Plugging the Meter – why playing with your kids will actually help them play by themselves

Free-range parenting or idle parenting is all about leaving the kids alone to play, experiment and experience their childhood without adult interference. Idle parenting is also about leaving the kids alone so that parents can have more quality time that isn’t always co-opted by the kids. (Because, in reality, what caregiver of a child doesn’t wish they had just a few more minutes on their own!) In theory, this is something worthy striving for, but in practice we all know that children won’t play by themselves every minute of the day. So, I’ve stolen a trick from The Happiest Toddler on the Block called ‘plugging the meter’.

When you park your car at a meter, you only have so much time that you can leave your vehicle. After, let’s say two hours, you need to go back to the meter to put in more money. Harvey Karp, author of the Happiest Toddler on the Block, suggests that kids are sort of the same – they can only play for so long by themselves and then they need your time. While Karp expounds this trick for toddlers, I think it is applicable for most children.

So, we’ve found that playing with The Bear, or even Banana, earns us extra time. Making the effort (plugging the meter) to spend half an hour playing with The Bear often earns us close to an hour that she is capable of playing by herself. And playing with The Bear helps her learn new angles to a game or discover different ways of playing with a toy.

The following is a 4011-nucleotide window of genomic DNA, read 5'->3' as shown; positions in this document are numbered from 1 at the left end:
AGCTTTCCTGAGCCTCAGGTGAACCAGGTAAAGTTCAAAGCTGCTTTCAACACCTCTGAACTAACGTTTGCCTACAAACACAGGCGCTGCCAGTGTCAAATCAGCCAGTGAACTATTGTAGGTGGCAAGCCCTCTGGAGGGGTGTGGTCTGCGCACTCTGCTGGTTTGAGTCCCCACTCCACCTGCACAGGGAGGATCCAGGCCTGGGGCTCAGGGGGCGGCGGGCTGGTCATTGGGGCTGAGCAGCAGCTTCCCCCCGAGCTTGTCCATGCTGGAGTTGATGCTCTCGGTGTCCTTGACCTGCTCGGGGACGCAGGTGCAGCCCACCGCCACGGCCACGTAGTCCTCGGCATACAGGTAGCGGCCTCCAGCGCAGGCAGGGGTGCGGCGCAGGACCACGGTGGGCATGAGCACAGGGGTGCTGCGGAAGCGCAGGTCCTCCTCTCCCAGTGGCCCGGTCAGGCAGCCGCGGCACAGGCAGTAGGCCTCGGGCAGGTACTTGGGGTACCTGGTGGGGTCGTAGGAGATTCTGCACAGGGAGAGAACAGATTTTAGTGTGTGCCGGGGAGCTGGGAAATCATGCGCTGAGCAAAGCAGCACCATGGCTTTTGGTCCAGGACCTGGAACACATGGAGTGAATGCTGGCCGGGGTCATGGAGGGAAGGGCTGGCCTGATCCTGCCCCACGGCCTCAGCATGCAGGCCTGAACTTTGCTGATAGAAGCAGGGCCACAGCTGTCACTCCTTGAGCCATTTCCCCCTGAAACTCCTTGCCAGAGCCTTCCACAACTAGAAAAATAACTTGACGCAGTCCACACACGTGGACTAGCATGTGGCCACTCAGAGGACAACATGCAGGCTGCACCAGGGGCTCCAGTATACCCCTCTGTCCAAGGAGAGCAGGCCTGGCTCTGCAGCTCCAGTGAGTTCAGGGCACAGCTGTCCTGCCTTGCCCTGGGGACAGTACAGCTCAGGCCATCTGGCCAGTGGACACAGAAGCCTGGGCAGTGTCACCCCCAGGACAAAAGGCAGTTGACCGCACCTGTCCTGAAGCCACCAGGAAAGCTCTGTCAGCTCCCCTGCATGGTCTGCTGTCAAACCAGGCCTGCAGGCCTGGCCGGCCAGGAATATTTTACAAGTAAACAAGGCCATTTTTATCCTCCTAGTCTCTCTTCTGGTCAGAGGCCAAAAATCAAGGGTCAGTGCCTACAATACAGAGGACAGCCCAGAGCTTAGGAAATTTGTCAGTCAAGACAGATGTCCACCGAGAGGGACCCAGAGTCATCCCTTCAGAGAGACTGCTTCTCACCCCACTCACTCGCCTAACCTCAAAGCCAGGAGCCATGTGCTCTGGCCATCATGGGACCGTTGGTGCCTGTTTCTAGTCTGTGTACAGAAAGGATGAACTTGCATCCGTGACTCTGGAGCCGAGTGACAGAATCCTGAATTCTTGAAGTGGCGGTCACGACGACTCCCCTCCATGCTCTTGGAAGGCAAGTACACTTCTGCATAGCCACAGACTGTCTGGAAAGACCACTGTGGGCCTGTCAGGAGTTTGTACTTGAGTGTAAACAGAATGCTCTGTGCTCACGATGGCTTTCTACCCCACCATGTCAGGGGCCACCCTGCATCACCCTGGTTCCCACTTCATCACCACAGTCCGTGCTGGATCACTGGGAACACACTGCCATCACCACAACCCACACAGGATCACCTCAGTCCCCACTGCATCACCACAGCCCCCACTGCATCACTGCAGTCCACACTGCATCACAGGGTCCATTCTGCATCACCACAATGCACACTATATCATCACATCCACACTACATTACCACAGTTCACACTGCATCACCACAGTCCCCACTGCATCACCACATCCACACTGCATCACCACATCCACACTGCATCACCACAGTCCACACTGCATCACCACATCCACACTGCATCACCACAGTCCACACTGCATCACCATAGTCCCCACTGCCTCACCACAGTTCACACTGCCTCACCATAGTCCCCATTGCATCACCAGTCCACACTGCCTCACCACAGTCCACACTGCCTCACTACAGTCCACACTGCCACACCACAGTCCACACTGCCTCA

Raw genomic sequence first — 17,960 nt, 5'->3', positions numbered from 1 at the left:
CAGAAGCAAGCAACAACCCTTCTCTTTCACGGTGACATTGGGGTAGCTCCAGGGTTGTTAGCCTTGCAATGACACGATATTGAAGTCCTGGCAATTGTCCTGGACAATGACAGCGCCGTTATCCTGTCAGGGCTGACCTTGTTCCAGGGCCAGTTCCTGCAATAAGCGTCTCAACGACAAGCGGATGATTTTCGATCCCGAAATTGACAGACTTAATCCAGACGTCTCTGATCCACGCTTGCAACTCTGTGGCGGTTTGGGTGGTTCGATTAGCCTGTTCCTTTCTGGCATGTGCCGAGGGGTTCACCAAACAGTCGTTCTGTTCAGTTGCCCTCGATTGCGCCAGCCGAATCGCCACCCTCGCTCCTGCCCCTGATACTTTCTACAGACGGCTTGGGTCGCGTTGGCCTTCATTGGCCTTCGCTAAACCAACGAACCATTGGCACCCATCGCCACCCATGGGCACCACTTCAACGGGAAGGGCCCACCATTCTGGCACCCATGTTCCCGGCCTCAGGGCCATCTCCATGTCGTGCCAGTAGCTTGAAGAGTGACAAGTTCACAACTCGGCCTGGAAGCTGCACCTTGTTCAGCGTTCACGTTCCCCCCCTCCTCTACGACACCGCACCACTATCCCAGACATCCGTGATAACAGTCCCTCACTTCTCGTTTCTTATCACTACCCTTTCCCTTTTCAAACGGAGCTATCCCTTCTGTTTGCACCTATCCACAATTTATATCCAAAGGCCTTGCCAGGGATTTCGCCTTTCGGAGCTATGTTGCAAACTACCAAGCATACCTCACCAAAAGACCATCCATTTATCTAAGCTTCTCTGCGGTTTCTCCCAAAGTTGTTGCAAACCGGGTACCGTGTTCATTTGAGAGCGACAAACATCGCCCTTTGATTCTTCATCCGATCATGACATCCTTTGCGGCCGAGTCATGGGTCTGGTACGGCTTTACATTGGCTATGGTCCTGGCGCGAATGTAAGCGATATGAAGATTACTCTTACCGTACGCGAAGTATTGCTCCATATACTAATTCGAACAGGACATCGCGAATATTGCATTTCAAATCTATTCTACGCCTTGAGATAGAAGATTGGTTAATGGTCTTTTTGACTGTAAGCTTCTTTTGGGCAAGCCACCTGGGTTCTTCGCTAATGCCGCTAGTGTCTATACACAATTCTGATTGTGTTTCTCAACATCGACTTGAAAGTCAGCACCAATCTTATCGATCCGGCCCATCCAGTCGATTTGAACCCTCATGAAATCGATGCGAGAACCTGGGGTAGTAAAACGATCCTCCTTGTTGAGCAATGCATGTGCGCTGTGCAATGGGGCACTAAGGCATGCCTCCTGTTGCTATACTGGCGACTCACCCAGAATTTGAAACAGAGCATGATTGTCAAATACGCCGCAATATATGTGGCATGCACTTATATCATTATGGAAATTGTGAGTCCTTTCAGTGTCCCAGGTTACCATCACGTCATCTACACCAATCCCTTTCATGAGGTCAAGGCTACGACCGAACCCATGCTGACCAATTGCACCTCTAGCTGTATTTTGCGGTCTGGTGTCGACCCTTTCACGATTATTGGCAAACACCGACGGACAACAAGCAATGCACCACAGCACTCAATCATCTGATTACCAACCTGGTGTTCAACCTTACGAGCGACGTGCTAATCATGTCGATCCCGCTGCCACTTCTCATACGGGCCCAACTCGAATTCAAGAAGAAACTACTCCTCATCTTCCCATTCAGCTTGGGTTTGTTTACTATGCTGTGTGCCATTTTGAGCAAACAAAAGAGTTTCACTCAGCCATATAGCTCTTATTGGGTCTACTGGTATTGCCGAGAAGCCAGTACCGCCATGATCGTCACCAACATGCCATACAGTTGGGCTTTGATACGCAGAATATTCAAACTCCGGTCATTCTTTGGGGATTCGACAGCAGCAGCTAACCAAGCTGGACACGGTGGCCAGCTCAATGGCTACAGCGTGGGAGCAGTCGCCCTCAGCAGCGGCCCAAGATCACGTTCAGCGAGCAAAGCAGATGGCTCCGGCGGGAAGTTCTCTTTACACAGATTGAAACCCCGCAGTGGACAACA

Is it so bad to come up with strategies so that children can play better by themselves? Nope. In fact, most research will tell you that independent play is part of the healthy development of a child and maybe even increases their IQ and EQ. (More to come next week when I review the book, Einstein Never Used Flashcards.) And making room for independent play reduces the pressure that parents often feel to entertain or organize activities for their children all day long.

So, plug the meter in your house. Play with your kids and then tell them that they need to play by themselves for a while. Then, put your feet up. It’s okay!

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1 Response to “Plugging the Meter – why playing with your kids will actually help them play by themselves”


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